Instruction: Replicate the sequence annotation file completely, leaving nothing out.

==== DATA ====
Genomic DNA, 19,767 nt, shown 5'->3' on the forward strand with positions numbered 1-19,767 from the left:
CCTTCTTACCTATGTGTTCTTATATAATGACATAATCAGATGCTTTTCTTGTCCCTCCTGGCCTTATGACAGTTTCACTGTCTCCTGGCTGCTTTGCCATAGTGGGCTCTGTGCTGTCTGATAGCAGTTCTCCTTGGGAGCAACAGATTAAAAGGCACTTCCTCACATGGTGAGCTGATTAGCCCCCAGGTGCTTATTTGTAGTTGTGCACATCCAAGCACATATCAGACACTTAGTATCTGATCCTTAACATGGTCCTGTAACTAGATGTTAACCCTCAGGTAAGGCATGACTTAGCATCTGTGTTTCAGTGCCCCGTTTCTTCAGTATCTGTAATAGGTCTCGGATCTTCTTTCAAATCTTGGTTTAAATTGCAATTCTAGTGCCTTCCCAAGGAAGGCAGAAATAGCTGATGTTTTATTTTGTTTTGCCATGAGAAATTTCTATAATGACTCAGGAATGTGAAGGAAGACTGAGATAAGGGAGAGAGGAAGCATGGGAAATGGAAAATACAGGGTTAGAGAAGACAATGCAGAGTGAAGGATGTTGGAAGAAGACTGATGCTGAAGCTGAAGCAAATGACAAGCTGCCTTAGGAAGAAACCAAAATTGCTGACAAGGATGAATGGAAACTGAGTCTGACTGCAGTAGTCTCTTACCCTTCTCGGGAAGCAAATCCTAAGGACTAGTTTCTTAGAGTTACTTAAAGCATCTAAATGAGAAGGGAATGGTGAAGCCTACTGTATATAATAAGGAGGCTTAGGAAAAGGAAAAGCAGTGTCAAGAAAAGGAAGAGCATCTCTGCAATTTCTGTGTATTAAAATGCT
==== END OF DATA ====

Genomic DNA, 19,767 nt, shown 5'->3' on the forward strand with positions numbered 1-19,767 from the left:
CCTTCTTACCTATGTGTTCTTATATAATGACATAATCAGATGCTTTTCTTGTCCCTCCTGGCCTTATGACAGTTTCACTGTCTCCTGGCTGCTTTGCCATAGTGGGCTCTGTGCTGTCTGATAGCAGTTCTCCTTGGGAGCAACAGATTAAAAGGCACTTCCTCACATGGTGAGCTGATTAGCCCCCAGGTGCTTATTTGTAGTTGTGCACATCCAAGCACATATCAGACACTTAGTATCTGATCCTTAACATGGTCCTGTAACTAGATGTTAACCCTCAGGTAAGGCATGACTTAGCATCTGTGTTTCAGTGCCCCGTTTCTTCAGTATCTGTAATAGGTCTCGGATCTTCTTTCAAATCTTGGTTTAAATTGCAATTCTAGTGCCTTCCCAAGGAAGGCAGAAATAGCTGATGTTTTATTTTGTTTTGCCATGAGAAATTTCTATAATGACTCAGGAATGTGAAGGAAGACTGAGATAAGGGAGAGAGGAAGCATGGGAAATGGAAAATACAGGGTTAGAGAAGACAATGCAGAGTGAAGGATGTTGGAAGAAGACTGATGCTGAAGCTGAAGCAAATGACAAGCTGCCTTAGGAAGAAACCAAAATTGCTGACAAGGATGAATGGAAACTGAGTCTGACTGCAGTAGTCTCTTACCCTTCTCGGGAAGCAAATCCTAAGGACTAGTTTCTTAGAGTTACTTAAAGCATCTAAATGAGAAGGGAATGGTGAAGCCTACTGTATATAATAAGGAGGCTTAGGAAAAGGAAAAGCAGTGTCAAGAAAAGGAAGAGCATCTCTGCAATTTCTGTGTATTAAAATGCT